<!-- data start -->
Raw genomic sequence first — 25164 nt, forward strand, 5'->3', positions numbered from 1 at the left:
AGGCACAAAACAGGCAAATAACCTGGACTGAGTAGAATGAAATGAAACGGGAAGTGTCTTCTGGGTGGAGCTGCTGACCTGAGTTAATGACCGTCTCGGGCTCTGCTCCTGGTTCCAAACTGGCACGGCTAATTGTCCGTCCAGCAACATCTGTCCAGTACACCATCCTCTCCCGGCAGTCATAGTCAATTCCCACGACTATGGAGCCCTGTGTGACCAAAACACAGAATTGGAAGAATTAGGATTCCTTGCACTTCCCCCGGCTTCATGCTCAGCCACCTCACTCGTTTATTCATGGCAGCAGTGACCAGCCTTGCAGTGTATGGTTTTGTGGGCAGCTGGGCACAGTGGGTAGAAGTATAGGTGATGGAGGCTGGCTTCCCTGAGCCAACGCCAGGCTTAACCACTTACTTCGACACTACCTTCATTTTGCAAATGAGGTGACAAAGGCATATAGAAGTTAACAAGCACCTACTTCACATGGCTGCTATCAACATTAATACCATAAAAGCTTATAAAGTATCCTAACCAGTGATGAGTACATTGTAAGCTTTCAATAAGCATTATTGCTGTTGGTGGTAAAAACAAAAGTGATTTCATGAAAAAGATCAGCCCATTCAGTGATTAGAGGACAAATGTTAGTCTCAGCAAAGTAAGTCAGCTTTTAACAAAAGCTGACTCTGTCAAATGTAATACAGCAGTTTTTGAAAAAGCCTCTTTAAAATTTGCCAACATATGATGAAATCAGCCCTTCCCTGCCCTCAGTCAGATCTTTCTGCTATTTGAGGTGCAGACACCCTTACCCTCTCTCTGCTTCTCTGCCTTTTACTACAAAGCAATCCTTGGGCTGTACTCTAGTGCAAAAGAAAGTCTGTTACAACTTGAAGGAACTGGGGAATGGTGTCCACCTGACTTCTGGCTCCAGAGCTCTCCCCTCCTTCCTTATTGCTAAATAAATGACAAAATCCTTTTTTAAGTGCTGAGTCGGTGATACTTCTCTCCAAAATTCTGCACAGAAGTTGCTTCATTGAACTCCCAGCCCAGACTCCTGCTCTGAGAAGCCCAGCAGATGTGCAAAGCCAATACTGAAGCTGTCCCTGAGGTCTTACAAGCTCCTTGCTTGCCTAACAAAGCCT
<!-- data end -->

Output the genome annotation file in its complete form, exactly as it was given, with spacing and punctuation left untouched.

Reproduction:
Raw genomic sequence first — 25164 nt, forward strand, 5'->3', positions numbered from 1 at the left:
AGGCACAAAACAGGCAAATAACCTGGACTGAGTAGAATGAAATGAAACGGGAAGTGTCTTCTGGGTGGAGCTGCTGACCTGAGTTAATGACCGTCTCGGGCTCTGCTCCTGGTTCCAAACTGGCACGGCTAATTGTCCGTCCAGCAACATCTGTCCAGTACACCATCCTCTCCCGGCAGTCATAGTCAATTCCCACGACTATGGAGCCCTGTGTGACCAAAACACAGAATTGGAAGAATTAGGATTCCTTGCACTTCCCCCGGCTTCATGCTCAGCCACCTCACTCGTTTATTCATGGCAGCAGTGACCAGCCTTGCAGTGTATGGTTTTGTGGGCAGCTGGGCACAGTGGGTAGAAGTATAGGTGATGGAGGCTGGCTTCCCTGAGCCAACGCCAGGCTTAACCACTTACTTCGACACTACCTTCATTTTGCAAATGAGGTGACAAAGGCATATAGAAGTTAACAAGCACCTACTTCACATGGCTGCTATCAACATTAATACCATAAAAGCTTATAAAGTATCCTAACCAGTGATGAGTACATTGTAAGCTTTCAATAAGCATTATTGCTGTTGGTGGTAAAAACAAAAGTGATTTCATGAAAAAGATCAGCCCATTCAGTGATTAGAGGACAAATGTTAGTCTCAGCAAAGTAAGTCAGCTTTTAACAAAAGCTGACTCTGTCAAATGTAATACAGCAGTTTTTGAAAAAGCCTCTTTAAAATTTGCCAACATATGATGAAATCAGCCCTTCCCTGCCCTCAGTCAGATCTTTCTGCTATTTGAGGTGCAGACACCCTTACCCTCTCTCTGCTTCTCTGCCTTTTACTACAAAGCAATCCTTGGGCTGTACTCTAGTGCAAAAGAAAGTCTGTTACAACTTGAAGGAACTGGGGAATGGTGTCCACCTGACTTCTGGCTCCAGAGCTCTCCCCTCCTTCCTTATTGCTAAATAAATGACAAAATCCTTTTTTAAGTGCTGAGTCGGTGATACTTCTCTCCAAAATTCTGCACAGAAGTTGCTTCATTGAACTCCCAGCCCAGACTCCTGCTCTGAGAAGCCCAGCAGATGTGCAAAGCCAATACTGAAGCTGTCCCTGAGGTCTTACAAGCTCCTTGCTTGCCTAACAAAGCCT